The contagious mirth of the “Chill Spot” video is a decent metaphor for Shine Your Light as a whole, with its low-contrast, mid-tempo pop shamble. The California sun has suffused Fulvimar’s latest offering with a warmth that was absent on his self-titled debut, which skewed toward a distant and slowed-down sound. For Shine Your Light, Fulvimar and producer Bobby Harlow (The GO, Conspiracy of Owls) picked up the pace and moved the drum machine, hidden in the mix on Gap Dream’s early tracks, front and center. One thing they didn’t change though, was Fulvimar’s reliance on synth, an instrument he uses in sometimes endearingly silly ways, like the cartoonish horn sounds he coaxes out on “Shine Your Love.” Oh, and then there are the lyrics. Sure, there are lines here about his new brown boots inspiring him to strut, but there’s also a whole track (“Immediate Life Sentence”) about how he’d rather stay home smoking weed than listen to his love interest talk. You can take the boy out of Cleveland…

Fulvimar says he has ambitions to move beyond Gap Dream eventually, and since moving to California, he’s been branching out, taking DJ gigs and working on an instrumental synth project called WARM. “I wanna score soundtracks to films,” he says. Since Shine Your Light’s warm reception in late November, such opportunities have been presenting themselves, though Fulvimar won’t go into details.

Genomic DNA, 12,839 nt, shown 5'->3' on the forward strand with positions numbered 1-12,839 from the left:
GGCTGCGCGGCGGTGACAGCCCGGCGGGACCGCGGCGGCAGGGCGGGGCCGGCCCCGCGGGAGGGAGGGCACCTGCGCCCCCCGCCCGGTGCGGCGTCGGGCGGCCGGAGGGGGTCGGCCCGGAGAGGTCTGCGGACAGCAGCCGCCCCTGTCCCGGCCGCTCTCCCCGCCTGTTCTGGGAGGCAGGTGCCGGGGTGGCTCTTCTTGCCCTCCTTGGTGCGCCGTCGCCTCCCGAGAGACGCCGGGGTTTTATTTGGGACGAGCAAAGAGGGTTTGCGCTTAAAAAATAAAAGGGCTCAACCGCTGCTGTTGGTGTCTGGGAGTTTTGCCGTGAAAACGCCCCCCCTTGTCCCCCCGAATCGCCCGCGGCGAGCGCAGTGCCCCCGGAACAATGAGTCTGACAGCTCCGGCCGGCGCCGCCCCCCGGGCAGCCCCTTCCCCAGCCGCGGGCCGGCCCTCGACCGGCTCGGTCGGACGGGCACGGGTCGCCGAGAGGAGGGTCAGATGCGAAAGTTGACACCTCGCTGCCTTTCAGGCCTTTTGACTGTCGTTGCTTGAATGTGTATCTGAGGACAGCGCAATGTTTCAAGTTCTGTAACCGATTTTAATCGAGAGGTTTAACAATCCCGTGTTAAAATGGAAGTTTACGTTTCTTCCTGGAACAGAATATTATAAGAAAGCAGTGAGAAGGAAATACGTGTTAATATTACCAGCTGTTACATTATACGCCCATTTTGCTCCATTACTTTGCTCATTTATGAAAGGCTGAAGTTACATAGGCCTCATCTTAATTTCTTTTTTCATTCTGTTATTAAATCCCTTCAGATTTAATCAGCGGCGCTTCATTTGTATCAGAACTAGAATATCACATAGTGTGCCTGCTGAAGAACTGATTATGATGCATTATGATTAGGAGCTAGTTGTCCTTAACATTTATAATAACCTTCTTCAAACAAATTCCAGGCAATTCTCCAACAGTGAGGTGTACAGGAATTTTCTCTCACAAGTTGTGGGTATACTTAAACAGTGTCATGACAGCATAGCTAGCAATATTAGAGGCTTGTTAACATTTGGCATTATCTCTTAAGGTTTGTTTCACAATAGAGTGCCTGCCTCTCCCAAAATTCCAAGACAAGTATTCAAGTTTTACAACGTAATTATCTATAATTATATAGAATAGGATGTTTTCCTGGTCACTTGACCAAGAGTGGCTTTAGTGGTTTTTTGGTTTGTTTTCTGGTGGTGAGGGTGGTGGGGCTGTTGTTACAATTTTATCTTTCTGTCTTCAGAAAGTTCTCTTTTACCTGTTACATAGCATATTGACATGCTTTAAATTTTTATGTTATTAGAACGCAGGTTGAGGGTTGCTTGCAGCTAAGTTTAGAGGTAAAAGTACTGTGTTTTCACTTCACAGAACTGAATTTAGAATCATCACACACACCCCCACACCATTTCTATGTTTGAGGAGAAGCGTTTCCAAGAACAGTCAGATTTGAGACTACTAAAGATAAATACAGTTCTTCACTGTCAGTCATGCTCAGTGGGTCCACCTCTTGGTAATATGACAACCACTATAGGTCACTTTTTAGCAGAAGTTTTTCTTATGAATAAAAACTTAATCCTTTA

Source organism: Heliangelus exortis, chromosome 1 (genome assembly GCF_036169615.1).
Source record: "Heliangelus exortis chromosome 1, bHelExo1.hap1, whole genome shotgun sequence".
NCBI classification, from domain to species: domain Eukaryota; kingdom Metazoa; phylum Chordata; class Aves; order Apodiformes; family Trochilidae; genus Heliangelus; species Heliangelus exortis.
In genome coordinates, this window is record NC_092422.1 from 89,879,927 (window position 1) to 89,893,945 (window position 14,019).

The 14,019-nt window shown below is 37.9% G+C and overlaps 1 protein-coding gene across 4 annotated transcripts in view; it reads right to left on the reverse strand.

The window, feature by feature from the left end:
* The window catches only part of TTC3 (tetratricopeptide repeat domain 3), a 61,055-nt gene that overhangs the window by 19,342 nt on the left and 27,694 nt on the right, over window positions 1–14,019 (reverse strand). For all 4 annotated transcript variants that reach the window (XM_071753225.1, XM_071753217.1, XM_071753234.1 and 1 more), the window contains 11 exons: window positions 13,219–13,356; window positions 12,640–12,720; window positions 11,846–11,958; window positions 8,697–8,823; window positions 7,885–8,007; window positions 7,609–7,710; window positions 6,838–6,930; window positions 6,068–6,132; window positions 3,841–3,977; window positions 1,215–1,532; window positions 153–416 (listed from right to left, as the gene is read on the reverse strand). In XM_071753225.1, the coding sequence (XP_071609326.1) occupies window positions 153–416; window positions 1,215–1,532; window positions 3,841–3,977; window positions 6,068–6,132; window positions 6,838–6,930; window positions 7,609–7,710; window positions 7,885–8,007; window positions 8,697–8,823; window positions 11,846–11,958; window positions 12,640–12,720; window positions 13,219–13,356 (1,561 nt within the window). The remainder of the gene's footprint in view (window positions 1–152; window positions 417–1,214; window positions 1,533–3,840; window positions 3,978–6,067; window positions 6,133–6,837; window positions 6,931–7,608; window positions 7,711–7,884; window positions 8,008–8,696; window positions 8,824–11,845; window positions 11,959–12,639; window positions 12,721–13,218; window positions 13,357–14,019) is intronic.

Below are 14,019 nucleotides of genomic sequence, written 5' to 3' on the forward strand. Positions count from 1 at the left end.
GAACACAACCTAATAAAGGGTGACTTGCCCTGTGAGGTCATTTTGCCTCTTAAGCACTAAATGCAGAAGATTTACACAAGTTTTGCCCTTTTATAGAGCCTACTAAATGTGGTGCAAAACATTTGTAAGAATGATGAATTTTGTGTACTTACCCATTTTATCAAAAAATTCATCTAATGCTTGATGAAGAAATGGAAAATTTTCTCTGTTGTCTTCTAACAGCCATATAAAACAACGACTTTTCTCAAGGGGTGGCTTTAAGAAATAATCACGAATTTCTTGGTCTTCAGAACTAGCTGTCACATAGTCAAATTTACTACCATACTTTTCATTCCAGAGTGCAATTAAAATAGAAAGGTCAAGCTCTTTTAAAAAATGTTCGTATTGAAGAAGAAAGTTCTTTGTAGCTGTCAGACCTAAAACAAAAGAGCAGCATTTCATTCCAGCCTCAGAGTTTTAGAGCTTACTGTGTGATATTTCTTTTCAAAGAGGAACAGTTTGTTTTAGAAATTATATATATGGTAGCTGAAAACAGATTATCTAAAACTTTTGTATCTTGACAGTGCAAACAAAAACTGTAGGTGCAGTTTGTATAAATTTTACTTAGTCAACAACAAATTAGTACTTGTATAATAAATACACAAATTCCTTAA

“It’s scary,” he says. “You know when you want something so bad you think you need it? That can either leave you really happy or really disappointed. So I keep thinking, ‘I don’t care.’ If I really stack everything up, I’m so happy.”

Fulvimar plans to take it easy through the winter, gearing up for a big run of tour dates in the spring. Kicking things off with SXSW, he’ll spend the spring and summer months in a flurry of gigs, first in Europe, and then in the United States. Meanwhile, he has plenty of time to muse on what he wants to do next and how much he enjoys exactly where he is now.

“I lay here at night, in this storage space where I sleep, thinking about how far I’ve come from sending my records in to Sean and listening to King Tuff at home and being a fan. Now I’m here, I live here. Sean’ll have a decision about Burger to make and he’ll ask me! And now King Tuff isn’t just someone whose music I like, he’s my friend! Do you think I’m getting Truman Showed?”

But of course he isn’t. It’s just that, for most of us, life doesn’t align quite so neatly. Yes, we find our way in the world, and our place. But rarely do you find a you-sized hole in the world you can fit into as snugly as Fulvimar seems to fit into his. To find a place like that, and creative partners like the ones Fulvimar has in his corner, well, anyone would find like sort of luck a little surreal.